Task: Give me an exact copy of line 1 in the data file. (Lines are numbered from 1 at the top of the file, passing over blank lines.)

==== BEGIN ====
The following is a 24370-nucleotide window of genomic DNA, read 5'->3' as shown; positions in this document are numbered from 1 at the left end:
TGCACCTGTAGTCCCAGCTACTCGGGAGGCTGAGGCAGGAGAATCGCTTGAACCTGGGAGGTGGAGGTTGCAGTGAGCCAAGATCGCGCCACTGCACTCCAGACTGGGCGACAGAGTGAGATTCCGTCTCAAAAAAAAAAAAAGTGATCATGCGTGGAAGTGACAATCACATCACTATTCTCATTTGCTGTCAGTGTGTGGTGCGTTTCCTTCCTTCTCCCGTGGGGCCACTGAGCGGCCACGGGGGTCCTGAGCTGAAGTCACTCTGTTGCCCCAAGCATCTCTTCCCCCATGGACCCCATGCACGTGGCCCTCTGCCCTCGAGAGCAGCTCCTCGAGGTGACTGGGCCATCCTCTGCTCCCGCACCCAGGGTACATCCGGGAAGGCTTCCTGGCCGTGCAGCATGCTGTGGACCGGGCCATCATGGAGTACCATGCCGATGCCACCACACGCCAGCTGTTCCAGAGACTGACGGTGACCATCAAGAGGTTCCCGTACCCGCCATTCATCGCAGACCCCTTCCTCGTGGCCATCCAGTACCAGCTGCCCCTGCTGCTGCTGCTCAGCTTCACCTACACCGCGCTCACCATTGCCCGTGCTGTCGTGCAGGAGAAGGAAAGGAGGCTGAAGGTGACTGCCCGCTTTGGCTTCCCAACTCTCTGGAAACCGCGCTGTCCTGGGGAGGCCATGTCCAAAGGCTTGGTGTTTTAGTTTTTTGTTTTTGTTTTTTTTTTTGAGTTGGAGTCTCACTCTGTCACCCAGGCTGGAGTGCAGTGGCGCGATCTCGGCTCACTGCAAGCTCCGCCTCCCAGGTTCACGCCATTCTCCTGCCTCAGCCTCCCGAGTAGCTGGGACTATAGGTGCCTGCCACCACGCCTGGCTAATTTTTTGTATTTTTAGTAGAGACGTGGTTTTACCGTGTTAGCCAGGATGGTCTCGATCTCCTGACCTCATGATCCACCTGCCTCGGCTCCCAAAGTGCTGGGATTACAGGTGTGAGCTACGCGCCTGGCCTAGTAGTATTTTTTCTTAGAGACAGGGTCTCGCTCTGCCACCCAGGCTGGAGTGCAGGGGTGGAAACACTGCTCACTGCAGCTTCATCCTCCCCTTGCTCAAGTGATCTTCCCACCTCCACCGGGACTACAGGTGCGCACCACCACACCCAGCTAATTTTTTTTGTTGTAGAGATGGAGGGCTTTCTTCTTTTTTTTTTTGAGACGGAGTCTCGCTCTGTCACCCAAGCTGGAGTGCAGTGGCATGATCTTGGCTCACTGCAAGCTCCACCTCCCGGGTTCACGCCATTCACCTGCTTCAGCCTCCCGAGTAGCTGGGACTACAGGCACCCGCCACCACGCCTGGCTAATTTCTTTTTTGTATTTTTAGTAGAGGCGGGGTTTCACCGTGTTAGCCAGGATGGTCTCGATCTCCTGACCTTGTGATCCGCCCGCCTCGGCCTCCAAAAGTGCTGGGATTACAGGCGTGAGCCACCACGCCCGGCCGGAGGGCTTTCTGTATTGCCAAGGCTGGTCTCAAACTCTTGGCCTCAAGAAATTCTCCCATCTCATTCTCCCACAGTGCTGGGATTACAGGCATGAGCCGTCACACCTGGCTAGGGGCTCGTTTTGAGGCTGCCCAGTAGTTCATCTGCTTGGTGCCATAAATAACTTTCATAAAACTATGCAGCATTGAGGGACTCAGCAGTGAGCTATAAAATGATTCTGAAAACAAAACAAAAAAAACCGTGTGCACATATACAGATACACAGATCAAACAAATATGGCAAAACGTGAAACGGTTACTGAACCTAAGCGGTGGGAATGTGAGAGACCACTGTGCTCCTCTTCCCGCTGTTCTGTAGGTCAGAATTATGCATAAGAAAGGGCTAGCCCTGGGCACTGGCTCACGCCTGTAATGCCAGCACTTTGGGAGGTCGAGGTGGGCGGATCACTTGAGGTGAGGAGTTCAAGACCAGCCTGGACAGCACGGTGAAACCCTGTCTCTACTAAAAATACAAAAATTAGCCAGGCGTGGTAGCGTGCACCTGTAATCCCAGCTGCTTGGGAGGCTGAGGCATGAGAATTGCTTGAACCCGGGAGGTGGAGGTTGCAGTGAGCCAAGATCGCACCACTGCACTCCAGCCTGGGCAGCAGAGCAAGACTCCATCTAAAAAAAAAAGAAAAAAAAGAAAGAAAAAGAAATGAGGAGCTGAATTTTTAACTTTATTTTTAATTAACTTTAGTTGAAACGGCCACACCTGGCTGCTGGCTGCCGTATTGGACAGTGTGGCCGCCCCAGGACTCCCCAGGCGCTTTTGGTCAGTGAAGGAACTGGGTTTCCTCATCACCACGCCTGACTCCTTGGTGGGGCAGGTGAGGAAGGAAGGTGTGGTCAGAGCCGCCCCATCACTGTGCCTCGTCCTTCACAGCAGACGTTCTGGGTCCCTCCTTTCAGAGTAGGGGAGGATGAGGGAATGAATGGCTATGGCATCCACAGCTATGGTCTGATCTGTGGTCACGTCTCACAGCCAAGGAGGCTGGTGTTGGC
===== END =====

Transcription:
The following is a 24370-nucleotide window of genomic DNA, read 5'->3' as shown; positions in this document are numbered from 1 at the left end: